Here’s your coffee, said Claire, setting the hot liquid before him.
Mason gripped up the coffee. Claire shook back her blonde hair and sat down with him in the luncheonette booth.
Are you still working on that steeple? she asked.
He took a sip, then scratched at his chin as he answered.
Yep. Got the last fifty feet to do. What time is it?
Ten after six.
I got to be up at the church by six thirty.
Mason took another sip as she spoke.
Why did you volunteer to do this job?
The coffee cup went back down with a tap.
I’m the only one with the experience—
She stretched out a hand palm up.
Yeah—but you’re retired. I worry about you.
He squeezed the cup.
Well—nobody’s going to do it if I don’t, he said.
Father Tierney could hire some younger men.
Money’s tight at the church, Claire. Steeplejacks charge big money. Didn’t I used to charge big money when I was in the business?
Narrow eyed, he raised the cup to his lips.
You were younger then, she said.
He sighed. They looked at each other. Each clutched their coffee cups as if desperately trying to warm their hands, though it was warm in the room. He looked down into the tabletop; it was like the way he would look down on the churchyard from a hundred feet up later that day.
—all of the graves in neat rows that way; all the ones under the ground with me so far above—look at all the graves lined up so nice and neat look look down—
Hey mister, said a young voice. Mason looked up. A young man stood there, of about fifteen or sixteen.
Hi Johnny, said Claire to the young man.
Hi Mom—hey mister are you the one who’s been working up on the church steeple?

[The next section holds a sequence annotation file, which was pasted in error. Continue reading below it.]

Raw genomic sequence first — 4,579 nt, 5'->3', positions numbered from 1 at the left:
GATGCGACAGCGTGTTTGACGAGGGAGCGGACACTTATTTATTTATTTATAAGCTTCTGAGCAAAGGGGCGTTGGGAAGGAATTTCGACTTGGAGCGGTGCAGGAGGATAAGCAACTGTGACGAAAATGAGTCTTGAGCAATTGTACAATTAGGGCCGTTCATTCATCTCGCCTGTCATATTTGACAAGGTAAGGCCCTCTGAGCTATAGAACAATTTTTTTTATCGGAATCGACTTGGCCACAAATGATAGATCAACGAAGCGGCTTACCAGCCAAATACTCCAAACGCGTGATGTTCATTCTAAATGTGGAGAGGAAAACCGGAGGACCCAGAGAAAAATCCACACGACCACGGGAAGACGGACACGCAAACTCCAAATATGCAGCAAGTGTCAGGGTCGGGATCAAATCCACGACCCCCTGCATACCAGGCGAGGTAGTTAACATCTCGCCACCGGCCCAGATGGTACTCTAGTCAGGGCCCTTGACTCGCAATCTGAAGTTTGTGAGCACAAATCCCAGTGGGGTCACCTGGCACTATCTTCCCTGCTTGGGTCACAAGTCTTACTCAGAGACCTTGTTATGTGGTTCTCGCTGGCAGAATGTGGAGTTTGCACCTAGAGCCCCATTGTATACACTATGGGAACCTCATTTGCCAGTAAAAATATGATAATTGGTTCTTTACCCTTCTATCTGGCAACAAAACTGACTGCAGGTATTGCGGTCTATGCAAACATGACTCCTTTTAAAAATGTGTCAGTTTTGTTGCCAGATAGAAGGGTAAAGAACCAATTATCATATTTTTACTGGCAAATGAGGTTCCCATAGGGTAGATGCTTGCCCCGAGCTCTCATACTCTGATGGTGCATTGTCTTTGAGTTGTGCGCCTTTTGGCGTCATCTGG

Mason laid a hand palm down on the tabletop.
Why—yes I am, he said. The boy’s cheeks blushed red.
I’d like to be able to work up high some day, said Johnny. It looks like fun.
Well—it kind of is, said Mason, smiling.
What are you doing up there?
Mason sat up straight and wrapped his hands around his cup.
I’m nailing new shingles up on the steeple.
Is it scary?
Claire touched Johnny on the sleeve.
Johnny, said Claire—
No it’s all right Claire, said Mason. It’s not scary, son. It’s very safe. You just need to know your business and be careful.
—they’re resting underground like that—why do I have to be clinging like this—
How do you get up there so high? I know you hang from a rope—but how do you get up there?
Mason sipped at his coffee, then answered.
First I go up in a bucket lift, to the bottom of the steeple. From there I pull myself up the steeple on a bosun’s chair with a block and tackle. There’s a safety line I attach to my belt. The block and tackle and safety line are attached to the top of the steeple.
The boy stood transfixed.
Who attaches them to the top of the steeple? he droned.
Mason scratched at his cheek.
—this boy is full of questions intelligent questions it’s quite unusual—
I go up in the bucket lift, said Mason, and attach them before I start.
The boy stared wide-eyed into Mason’s face.
Why don’t you just use the bucket lift to stand on to put on the new shingles instead of hanging from the steeple? asked the boy.
Mason took a sip. Claire sat bored.
Because you can’t maneuver the bucket lift all around the steeple, said Mason. When I hang from it on the bosun’s chair, I can swing myself around all sides of the steeple—
It sounds like fun, smiled the boy.
But it’s very dangerous, Johnny, said Claire. I think—
No, said Mason, pushing out a hand. It’s not dangerous. There’s a safety line.
Are you tied to the chair? asked Johnny.
Mason sipped at his coffee with his eye set on the far yellow wall.
—what’s the next question going to be come on, let’s have the next question—
What if you slip off the chair?
Mason tapped the tabletop.
There’s a safety line—but you don’t slip off the chair. Say. Listen.
Mason leaned forward with his hands clasped on the table.
Have you ever just fallen out of a chair Johnny? he asked—I mean, just like that? Just sitting there one moment and on the floor the next?
Mason raised a hand.
Well just because the chair is a hundred feet in the air you’re not any more likely to fall off of it than if it were on the ground.